Detroit bankruptcy the beginning of pension fund collapses

“Last week, Detroit declared bankruptcy, becoming the largest city in U.S. history to take such drastic action in the face of financial insolvency. .. What are the largest financial obligations the city (is) facing?  Pensions.  $3.5 billion worth of pensions, to be exact…”

In his article “Warning to all police, firefighters, schoolteachers: Most government pensions to be confiscated within a decade” appearing in on July 21st, Mike Adams tells us that bankruptcy provides cities with a way to opt out of paying their debts.  And for many cities, pension obligations to current and retired employees, i.e. both current and future commitments, make up by far the greater part of their obligations.

As he points out, “Chicago, for example, owes $19 billion in pension payments that it doesn’t have, and the city of Los Angeles is more than $30 billion in the hole. The story is much the same in every major U.S. city.”

Maintaining a functioning cash-flow by failing to meet pension obligations is very tempting to businesses and governments alike, and even the leftist-dominated Ontario Federation of Labour is guilty of this.

Canadian pension plans are far better regulated, and seem far more likely to fall victim to stock market reversals and economic factors rather than to deliberate failure to provide the necessary funding, but we must be careful; the temptation will always be there.  Take, for example, Conrad Black’s 1984 attempt to take $56 million from the Dominion store workers’ pension plan without even consulting the plan members.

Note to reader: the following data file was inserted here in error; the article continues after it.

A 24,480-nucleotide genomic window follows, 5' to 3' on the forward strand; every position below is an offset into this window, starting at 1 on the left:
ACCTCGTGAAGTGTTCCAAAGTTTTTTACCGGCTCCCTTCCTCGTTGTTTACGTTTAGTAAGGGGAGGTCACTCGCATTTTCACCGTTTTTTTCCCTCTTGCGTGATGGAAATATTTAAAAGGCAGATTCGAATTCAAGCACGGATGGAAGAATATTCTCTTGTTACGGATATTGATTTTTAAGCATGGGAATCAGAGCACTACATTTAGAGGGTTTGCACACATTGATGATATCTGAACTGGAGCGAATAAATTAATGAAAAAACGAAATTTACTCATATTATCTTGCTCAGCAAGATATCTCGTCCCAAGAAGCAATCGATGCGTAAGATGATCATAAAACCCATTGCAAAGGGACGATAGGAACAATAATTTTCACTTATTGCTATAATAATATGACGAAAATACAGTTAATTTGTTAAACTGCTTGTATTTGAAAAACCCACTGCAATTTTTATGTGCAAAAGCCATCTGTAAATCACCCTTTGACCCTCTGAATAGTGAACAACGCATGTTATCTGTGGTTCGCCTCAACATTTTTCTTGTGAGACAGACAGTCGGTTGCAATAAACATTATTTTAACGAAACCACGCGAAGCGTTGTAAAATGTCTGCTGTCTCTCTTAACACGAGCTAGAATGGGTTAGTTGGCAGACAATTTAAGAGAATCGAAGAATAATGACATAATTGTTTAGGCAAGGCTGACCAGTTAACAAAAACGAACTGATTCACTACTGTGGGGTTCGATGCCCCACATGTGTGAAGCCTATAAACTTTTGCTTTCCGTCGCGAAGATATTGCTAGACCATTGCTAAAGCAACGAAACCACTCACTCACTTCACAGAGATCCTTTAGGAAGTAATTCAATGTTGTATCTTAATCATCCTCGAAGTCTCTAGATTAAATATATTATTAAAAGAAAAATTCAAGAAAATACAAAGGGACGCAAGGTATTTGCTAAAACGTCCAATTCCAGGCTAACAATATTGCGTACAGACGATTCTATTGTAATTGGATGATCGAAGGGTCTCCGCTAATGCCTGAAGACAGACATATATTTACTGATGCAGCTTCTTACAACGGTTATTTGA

I know that in Canada in the 1970’s, the federal government took employees’ pension deductions into general revenues, and treated pension payments as an expense; there was no effort whatsoever to provide proper funding.  And, it was around that time that the Canadian Broadcasting Corporation, then a government department, was reported as having borrowed half a million dollars and recorded the proceeds as a sale rather than a liability, but that’s a story for another day…

The Americans are living in a false economy, and sooner or later the entire rotten edifice will come crashing down on them.  It’s not a matter of “if”, it’s a matter of “when”.

The world outside is a lot less susceptible to federal government propaganda, and already China, India, Brazil, and others are moving to replace the “greenback” with the “redback” (yuan) and other alternatives.  India and others are arranging to pay Iran for oil in Rupees etc., and Bloomberg recently told us that “Canada’s banks are considering a plan to make Toronto the first North American trading hub for China’s yuan, joining a global race for a share of trading in the currency of the world’s second-largest economy.”

On June 6th this year, InvestmentWatch reported that “…the Fed has ordered the U.S. pension funds to begin to acquire U.S. debt. That is coming down the pike, it’s going to start happening, the states are going to start carrying it in order to fatten up their books… So, we are moving into the last stages before an all out collapse.”

And to put the already-existing situation into context, Adams quotes the Detroit Free Press as reporting that “Early this year, the Pew Center released a survey showing that 61 of the nation’s largest cities… had a gap of more than $217 billion in unfunded pension and health care liabilities”.

The Detroit Free Press also reports in the same article (see below) that public pension plans belonging to the various States across the U.S. “were underfunded by a whopping $1.4 trillion in 2010.”

Mike Adams’ article is an extensive analysis of the collapse of the U.S. economy, and provides a wealth of insight supported by extensive background information.

I strongly recommend it.

Jeff Goodall.

See the article here.

See also “Detroit not alone under mountain of long-term debt” (Detroit Free Press, July 21st 2013) here.